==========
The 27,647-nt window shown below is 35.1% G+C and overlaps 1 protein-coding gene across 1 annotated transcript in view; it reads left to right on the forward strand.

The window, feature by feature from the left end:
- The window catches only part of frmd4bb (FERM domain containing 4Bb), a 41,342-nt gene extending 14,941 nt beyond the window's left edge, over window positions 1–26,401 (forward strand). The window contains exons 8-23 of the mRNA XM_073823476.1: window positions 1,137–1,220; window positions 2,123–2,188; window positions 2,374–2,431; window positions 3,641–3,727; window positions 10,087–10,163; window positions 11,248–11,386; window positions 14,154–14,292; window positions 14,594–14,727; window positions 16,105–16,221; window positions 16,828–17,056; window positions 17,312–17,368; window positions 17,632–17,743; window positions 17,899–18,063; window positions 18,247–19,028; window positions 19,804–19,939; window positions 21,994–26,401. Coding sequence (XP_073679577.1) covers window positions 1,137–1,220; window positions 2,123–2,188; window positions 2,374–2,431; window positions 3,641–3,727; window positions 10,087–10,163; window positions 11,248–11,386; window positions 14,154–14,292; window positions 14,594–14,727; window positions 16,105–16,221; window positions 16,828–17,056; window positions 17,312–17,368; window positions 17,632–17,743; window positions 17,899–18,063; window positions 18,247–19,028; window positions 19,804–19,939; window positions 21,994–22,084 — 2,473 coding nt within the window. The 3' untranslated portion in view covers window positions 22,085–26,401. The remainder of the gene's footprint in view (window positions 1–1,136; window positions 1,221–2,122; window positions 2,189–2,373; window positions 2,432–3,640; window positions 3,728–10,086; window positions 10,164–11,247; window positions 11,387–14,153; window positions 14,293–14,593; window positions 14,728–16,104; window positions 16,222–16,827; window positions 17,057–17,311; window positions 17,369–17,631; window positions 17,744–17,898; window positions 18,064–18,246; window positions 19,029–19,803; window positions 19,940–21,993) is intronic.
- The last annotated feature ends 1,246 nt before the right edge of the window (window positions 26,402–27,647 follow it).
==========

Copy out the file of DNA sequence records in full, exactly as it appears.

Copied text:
The 27,647-nt window shown below is 35.1% G+C and overlaps 1 protein-coding gene across 1 annotated transcript in view; it reads left to right on the forward strand.

The window, feature by feature from the left end:
- The window catches only part of frmd4bb (FERM domain containing 4Bb), a 41,342-nt gene extending 14,941 nt beyond the window's left edge, over window positions 1–26,401 (forward strand). The window contains exons 8-23 of the mRNA XM_073823476.1: window positions 1,137–1,220; window positions 2,123–2,188; window positions 2,374–2,431; window positions 3,641–3,727; window positions 10,087–10,163; window positions 11,248–11,386; window positions 14,154–14,292; window positions 14,594–14,727; window positions 16,105–16,221; window positions 16,828–17,056; window positions 17,312–17,368; window positions 17,632–17,743; window positions 17,899–18,063; window positions 18,247–19,028; window positions 19,804–19,939; window positions 21,994–26,401. Coding sequence (XP_073679577.1) covers window positions 1,137–1,220; window positions 2,123–2,188; window positions 2,374–2,431; window positions 3,641–3,727; window positions 10,087–10,163; window positions 11,248–11,386; window positions 14,154–14,292; window positions 14,594–14,727; window positions 16,105–16,221; window positions 16,828–17,056; window positions 17,312–17,368; window positions 17,632–17,743; window positions 17,899–18,063; window positions 18,247–19,028; window positions 19,804–19,939; window positions 21,994–22,084 — 2,473 coding nt within the window. The 3' untranslated portion in view covers window positions 22,085–26,401. The remainder of the gene's footprint in view (window positions 1–1,136; window positions 1,221–2,122; window positions 2,189–2,373; window positions 2,432–3,640; window positions 3,728–10,086; window positions 10,164–11,247; window positions 11,387–14,153; window positions 14,293–14,593; window positions 14,728–16,104; window positions 16,222–16,827; window positions 17,057–17,311; window positions 17,369–17,631; window positions 17,744–17,898; window positions 18,064–18,246; window positions 19,029–19,803; window positions 19,940–21,993) is intronic.
- The last annotated feature ends 1,246 nt before the right edge of the window (window positions 26,402–27,647 follow it).